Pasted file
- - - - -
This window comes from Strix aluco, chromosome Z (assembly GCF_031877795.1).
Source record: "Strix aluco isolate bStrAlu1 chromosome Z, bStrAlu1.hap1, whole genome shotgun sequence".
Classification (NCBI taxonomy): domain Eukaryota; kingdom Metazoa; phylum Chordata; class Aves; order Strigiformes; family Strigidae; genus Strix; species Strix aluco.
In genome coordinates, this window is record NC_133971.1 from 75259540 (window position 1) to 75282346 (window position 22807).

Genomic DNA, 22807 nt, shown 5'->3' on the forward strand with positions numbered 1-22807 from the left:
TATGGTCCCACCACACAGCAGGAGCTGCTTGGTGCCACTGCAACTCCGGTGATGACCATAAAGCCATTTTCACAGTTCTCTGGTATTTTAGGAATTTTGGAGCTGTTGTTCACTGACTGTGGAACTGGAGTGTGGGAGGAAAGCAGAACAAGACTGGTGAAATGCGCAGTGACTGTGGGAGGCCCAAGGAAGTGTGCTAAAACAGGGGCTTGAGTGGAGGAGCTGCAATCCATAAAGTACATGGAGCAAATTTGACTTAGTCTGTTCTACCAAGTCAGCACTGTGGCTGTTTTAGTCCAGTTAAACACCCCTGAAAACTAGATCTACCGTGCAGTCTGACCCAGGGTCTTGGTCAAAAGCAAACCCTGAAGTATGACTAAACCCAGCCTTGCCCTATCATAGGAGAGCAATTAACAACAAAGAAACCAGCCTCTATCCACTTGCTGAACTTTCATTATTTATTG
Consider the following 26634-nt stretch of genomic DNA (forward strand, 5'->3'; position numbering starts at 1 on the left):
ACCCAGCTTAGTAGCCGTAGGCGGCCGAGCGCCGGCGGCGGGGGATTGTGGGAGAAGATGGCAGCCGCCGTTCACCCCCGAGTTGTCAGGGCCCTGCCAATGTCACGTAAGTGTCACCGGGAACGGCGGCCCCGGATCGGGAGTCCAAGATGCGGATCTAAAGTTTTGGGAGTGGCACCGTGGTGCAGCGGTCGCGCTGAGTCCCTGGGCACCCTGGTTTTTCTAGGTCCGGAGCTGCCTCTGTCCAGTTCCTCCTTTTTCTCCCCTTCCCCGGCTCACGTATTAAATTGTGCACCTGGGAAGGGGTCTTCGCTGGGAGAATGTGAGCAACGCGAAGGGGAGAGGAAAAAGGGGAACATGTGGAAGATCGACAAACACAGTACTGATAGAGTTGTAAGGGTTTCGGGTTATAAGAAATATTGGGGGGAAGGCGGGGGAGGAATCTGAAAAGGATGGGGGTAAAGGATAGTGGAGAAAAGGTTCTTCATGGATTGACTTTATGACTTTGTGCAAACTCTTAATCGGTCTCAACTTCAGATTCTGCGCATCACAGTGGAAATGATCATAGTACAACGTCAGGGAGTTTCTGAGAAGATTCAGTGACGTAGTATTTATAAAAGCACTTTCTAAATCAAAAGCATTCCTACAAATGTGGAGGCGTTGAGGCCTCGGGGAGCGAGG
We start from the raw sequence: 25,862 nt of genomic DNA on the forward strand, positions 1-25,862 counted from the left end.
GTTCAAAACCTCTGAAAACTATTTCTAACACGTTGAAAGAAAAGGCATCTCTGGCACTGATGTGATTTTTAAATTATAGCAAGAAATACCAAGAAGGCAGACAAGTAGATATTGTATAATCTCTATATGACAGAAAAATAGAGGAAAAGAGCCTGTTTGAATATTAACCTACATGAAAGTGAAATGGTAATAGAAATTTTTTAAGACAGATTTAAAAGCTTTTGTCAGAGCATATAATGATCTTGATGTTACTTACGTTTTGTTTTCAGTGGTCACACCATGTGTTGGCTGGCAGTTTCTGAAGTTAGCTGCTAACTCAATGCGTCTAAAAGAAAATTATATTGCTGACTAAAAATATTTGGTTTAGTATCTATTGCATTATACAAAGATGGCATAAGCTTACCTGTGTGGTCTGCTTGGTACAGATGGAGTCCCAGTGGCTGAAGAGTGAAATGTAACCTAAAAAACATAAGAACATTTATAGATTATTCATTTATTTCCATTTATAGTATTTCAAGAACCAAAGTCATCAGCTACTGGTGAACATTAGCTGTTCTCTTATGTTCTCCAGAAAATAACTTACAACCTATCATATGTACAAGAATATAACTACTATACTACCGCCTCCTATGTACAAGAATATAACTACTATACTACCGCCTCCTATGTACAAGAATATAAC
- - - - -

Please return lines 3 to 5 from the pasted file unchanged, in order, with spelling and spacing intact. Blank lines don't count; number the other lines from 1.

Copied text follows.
Classification (NCBI taxonomy): domain Eukaryota; kingdom Metazoa; phylum Chordata; class Aves; order Strigiformes; family Strigidae; genus Strix; species Strix aluco.
In genome coordinates, this window is record NC_133971.1 from 75259540 (window position 1) to 75282346 (window position 22807).

Genomic DNA, 22807 nt, shown 5'->3' on the forward strand with positions numbered 1-22807 from the left: